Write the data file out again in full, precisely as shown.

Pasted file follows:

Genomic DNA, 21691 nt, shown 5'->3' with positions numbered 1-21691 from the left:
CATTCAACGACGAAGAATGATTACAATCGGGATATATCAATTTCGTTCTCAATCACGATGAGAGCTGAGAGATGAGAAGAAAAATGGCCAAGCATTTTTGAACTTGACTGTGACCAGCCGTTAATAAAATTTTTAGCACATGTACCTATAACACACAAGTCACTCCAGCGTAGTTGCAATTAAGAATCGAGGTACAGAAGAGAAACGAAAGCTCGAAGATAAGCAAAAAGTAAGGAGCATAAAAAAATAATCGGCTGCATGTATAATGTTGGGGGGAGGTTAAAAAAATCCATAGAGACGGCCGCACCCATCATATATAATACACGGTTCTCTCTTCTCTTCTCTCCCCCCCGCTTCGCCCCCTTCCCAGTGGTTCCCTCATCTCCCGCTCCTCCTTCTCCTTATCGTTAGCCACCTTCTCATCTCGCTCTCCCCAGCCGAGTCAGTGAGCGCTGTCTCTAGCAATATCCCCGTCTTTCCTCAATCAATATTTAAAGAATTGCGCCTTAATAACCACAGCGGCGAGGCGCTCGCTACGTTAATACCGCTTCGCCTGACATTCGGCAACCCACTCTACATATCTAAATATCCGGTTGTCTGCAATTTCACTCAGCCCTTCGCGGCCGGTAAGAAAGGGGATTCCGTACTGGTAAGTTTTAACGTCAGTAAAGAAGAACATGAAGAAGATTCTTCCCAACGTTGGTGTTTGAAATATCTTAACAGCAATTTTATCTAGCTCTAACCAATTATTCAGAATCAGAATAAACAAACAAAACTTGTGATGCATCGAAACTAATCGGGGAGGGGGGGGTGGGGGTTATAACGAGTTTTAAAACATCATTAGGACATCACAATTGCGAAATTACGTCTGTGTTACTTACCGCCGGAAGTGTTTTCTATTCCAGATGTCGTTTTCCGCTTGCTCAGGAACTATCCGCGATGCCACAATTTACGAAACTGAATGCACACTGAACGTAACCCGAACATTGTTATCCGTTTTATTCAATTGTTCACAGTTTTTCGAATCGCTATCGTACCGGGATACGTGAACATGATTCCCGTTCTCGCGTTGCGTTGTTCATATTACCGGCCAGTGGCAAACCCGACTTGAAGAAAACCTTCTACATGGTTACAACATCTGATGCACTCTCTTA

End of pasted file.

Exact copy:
Genomic DNA, 21691 nt, shown 5'->3' with positions numbered 1-21691 from the left:
CATTCAACGACGAAGAATGATTACAATCGGGATATATCAATTTCGTTCTCAATCACGATGAGAGCTGAGAGATGAGAAGAAAAATGGCCAAGCATTTTTGAACTTGACTGTGACCAGCCGTTAATAAAATTTTTAGCACATGTACCTATAACACACAAGTCACTCCAGCGTAGTTGCAATTAAGAATCGAGGTACAGAAGAGAAACGAAAGCTCGAAGATAAGCAAAAAGTAAGGAGCATAAAAAAATAATCGGCTGCATGTATAATGTTGGGGGGAGGTTAAAAAAATCCATAGAGACGGCCGCACCCATCATATATAATACACGGTTCTCTCTTCTCTTCTCTCCCCCCCGCTTCGCCCCCTTCCCAGTGGTTCCCTCATCTCCCGCTCCTCCTTCTCCTTATCGTTAGCCACCTTCTCATCTCGCTCTCCCCAGCCGAGTCAGTGAGCGCTGTCTCTAGCAATATCCCCGTCTTTCCTCAATCAATATTTAAAGAATTGCGCCTTAATAACCACAGCGGCGAGGCGCTCGCTACGTTAATACCGCTTCGCCTGACATTCGGCAACCCACTCTACATATCTAAATATCCGGTTGTCTGCAATTTCACTCAGCCCTTCGCGGCCGGTAAGAAAGGGGATTCCGTACTGGTAAGTTTTAACGTCAGTAAAGAAGAACATGAAGAAGATTCTTCCCAACGTTGGTGTTTGAAATATCTTAACAGCAATTTTATCTAGCTCTAACCAATTATTCAGAATCAGAATAAACAAACAAAACTTGTGATGCATCGAAACTAATCGGGGAGGGGGGGGTGGGGGTTATAACGAGTTTTAAAACATCATTAGGACATCACAATTGCGAAATTACGTCTGTGTTACTTACCGCCGGAAGTGTTTTCTATTCCAGATGTCGTTTTCCGCTTGCTCAGGAACTATCCGCGATGCCACAATTTACGAAACTGAATGCACACTGAACGTAACCCGAACATTGTTATCCGTTTTATTCAATTGTTCACAGTTTTTCGAATCGCTATCGTACCGGGATACGTGAACATGATTCCCGTTCTCGCGTTGCGTTGTTCATATTACCGGCCAGTGGCAAACCCGACTTGAAGAAAACCTTCTACATGGTTACAACATCTGATGCACTCTCTTA